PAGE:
The Georgetown Law Journal Online

This Note posits that the Second Circuit's new definition of friendship for insider trading cases, as set forth in United States v. Martoma, is incorrect. Rather, United States v. Newman’s close standard is the correct definition of friendship. The paper is divided into two parts. Part I addresses the antecedent issue of whether Salman v. United States rejected the close standard, concluding that Salman neither expressly nor impliedly rejected the close standard. Part II establishes that prior cases and the underlying policy rationale of the prohibition against insider trading compel the conclusion that the close standard is the proper definition of friendship under the gift theory.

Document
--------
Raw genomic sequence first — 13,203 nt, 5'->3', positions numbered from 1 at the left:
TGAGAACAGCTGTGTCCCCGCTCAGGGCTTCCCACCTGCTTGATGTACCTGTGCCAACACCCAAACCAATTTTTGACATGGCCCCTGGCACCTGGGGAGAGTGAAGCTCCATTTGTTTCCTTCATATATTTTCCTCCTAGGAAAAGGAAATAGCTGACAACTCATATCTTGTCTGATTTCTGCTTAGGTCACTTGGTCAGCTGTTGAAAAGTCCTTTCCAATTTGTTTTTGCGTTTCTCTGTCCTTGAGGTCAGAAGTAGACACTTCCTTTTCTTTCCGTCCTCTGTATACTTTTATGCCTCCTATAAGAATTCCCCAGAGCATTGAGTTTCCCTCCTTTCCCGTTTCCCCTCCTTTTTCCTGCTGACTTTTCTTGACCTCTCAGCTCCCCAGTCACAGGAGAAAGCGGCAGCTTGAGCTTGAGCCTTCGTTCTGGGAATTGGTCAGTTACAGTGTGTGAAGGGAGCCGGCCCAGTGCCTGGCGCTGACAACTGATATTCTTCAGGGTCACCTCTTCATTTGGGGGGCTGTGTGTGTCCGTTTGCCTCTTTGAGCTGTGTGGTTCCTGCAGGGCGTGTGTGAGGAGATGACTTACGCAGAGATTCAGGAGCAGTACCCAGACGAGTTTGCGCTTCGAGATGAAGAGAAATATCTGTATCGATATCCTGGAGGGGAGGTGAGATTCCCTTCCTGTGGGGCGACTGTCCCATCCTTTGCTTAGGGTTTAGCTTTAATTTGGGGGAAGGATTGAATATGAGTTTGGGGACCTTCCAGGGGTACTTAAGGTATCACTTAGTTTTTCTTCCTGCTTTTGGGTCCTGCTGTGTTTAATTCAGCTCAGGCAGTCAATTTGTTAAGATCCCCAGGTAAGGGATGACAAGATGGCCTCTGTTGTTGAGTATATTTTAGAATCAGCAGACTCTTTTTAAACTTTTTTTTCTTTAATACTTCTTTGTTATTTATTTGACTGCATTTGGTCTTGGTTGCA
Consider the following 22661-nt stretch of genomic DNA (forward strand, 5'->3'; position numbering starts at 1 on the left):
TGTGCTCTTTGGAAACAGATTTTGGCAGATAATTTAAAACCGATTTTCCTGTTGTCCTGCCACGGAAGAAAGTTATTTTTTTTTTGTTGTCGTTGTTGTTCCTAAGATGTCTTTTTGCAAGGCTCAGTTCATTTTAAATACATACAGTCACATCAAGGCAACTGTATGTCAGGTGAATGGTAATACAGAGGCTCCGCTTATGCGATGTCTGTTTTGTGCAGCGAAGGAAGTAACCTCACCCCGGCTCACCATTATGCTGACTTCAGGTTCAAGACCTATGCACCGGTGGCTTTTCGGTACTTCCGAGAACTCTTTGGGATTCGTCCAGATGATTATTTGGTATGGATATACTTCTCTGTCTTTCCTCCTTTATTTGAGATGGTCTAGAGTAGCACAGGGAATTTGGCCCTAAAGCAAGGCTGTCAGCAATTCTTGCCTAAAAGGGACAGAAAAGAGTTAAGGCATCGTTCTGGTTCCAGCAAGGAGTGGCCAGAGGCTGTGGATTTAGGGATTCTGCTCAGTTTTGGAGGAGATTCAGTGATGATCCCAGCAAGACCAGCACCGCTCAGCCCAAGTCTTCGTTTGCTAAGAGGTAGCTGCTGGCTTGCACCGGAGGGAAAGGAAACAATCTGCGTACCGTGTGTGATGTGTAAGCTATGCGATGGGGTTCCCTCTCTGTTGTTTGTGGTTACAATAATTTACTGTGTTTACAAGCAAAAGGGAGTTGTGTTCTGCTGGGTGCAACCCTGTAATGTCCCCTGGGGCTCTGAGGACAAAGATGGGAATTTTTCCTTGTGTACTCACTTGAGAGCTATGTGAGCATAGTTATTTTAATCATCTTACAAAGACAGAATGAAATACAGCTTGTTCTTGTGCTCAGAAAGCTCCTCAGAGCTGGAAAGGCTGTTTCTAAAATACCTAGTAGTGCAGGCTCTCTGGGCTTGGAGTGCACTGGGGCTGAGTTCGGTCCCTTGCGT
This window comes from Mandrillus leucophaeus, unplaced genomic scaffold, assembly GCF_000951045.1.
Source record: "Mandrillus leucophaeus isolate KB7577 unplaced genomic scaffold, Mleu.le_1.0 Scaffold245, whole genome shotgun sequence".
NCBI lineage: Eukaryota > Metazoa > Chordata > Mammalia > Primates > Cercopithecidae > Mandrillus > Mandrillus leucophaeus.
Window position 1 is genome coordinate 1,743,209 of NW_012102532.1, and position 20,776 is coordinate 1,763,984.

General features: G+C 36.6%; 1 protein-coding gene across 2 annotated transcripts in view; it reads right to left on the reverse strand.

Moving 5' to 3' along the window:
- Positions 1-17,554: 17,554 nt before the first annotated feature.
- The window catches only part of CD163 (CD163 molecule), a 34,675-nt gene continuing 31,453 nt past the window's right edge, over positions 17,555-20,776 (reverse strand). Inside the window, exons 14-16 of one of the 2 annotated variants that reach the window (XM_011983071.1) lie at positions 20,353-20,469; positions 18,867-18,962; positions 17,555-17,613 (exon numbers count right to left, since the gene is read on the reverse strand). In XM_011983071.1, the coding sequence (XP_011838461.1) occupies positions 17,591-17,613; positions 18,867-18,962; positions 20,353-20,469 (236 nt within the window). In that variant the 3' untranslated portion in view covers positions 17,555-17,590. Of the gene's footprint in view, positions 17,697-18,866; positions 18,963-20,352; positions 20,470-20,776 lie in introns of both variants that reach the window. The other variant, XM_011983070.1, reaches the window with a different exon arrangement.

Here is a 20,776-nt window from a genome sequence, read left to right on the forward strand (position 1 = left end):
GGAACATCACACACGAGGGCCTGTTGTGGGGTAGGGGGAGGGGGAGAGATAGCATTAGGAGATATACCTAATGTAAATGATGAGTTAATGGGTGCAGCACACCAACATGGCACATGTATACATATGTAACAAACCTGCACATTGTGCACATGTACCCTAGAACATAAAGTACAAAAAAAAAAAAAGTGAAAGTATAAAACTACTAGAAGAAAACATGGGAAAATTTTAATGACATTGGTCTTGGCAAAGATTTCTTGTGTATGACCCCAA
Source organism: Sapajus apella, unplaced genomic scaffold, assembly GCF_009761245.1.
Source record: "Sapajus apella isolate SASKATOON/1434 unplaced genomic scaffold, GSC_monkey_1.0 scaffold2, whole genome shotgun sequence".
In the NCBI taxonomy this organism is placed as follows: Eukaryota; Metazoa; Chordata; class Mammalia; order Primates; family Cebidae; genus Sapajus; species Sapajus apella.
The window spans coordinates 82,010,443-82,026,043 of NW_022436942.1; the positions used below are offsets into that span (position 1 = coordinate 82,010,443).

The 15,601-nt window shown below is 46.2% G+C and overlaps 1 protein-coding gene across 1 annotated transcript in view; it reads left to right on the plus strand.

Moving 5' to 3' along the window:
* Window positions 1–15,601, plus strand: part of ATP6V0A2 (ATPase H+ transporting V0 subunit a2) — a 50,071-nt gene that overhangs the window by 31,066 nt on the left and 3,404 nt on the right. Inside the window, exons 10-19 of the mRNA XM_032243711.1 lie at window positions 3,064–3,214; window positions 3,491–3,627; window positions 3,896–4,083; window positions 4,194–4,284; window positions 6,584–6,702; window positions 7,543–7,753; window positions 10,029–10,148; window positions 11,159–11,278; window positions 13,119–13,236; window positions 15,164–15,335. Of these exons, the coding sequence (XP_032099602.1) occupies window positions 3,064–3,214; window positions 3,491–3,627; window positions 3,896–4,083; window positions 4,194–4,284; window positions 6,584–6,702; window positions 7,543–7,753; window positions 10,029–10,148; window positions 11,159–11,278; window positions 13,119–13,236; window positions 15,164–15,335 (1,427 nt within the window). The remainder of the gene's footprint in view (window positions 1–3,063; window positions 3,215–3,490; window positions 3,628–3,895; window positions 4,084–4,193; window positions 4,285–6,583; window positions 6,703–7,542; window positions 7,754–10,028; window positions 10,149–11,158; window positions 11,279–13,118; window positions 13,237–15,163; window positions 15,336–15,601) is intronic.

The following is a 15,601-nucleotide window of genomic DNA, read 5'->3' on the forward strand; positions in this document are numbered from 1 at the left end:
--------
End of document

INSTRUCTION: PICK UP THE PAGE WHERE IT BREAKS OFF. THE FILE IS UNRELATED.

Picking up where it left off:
Part I of this Note provides a brief background of cryptocurrencies and ICOs. Part II examines historical speculative bubbles and argues that the ICO market is a speculative bubble. Part III explores characteristics of those who invest in bubbles as well as the psychological biases that those investors may encounter. It presents psychological arguments for market behavior in an effort to counter the neoclassical economic claims for why a bubble cannot occur and identifies two distinct types of investors in ICOs—the smart money investors and noise traders. Part IV discusses the limited regulations currently governing the ICO market. Finally, Part V argues that an asymmetrically paternalistic regulatory scheme is the most fitting way to regulate the ICO market. Part V does not provide a comprehensive regulatory framework; rather, it argues for light-touch regulation of ICOs and offers examples for how to implement such regulation.